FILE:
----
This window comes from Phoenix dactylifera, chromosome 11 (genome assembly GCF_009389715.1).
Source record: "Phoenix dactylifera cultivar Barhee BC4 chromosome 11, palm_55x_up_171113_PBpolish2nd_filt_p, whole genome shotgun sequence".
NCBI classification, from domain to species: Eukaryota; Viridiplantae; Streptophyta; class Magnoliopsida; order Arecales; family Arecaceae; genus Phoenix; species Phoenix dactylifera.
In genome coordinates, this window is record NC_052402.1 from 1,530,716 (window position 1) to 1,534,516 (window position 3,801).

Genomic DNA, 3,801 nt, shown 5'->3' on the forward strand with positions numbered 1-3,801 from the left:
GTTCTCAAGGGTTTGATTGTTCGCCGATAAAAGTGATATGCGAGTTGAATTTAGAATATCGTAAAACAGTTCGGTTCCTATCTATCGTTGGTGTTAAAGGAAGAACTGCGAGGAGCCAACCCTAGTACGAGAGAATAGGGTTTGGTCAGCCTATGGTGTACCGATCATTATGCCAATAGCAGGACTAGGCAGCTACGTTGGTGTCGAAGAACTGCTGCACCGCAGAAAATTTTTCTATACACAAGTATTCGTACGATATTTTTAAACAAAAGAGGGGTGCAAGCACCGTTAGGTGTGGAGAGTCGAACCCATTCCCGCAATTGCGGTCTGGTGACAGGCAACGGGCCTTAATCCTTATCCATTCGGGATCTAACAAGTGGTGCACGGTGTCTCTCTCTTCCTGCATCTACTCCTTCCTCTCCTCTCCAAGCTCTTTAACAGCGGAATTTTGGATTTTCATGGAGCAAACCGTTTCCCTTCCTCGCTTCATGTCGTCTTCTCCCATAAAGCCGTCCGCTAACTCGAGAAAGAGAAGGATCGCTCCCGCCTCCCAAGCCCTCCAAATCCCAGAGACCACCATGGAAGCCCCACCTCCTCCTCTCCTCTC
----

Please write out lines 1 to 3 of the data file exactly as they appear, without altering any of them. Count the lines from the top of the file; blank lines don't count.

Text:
This window comes from Phoenix dactylifera, chromosome 11 (genome assembly GCF_009389715.1).
Source record: "Phoenix dactylifera cultivar Barhee BC4 chromosome 11, palm_55x_up_171113_PBpolish2nd_filt_p, whole genome shotgun sequence".
NCBI classification, from domain to species: Eukaryota; Viridiplantae; Streptophyta; class Magnoliopsida; order Arecales; family Arecaceae; genus Phoenix; species Phoenix dactylifera.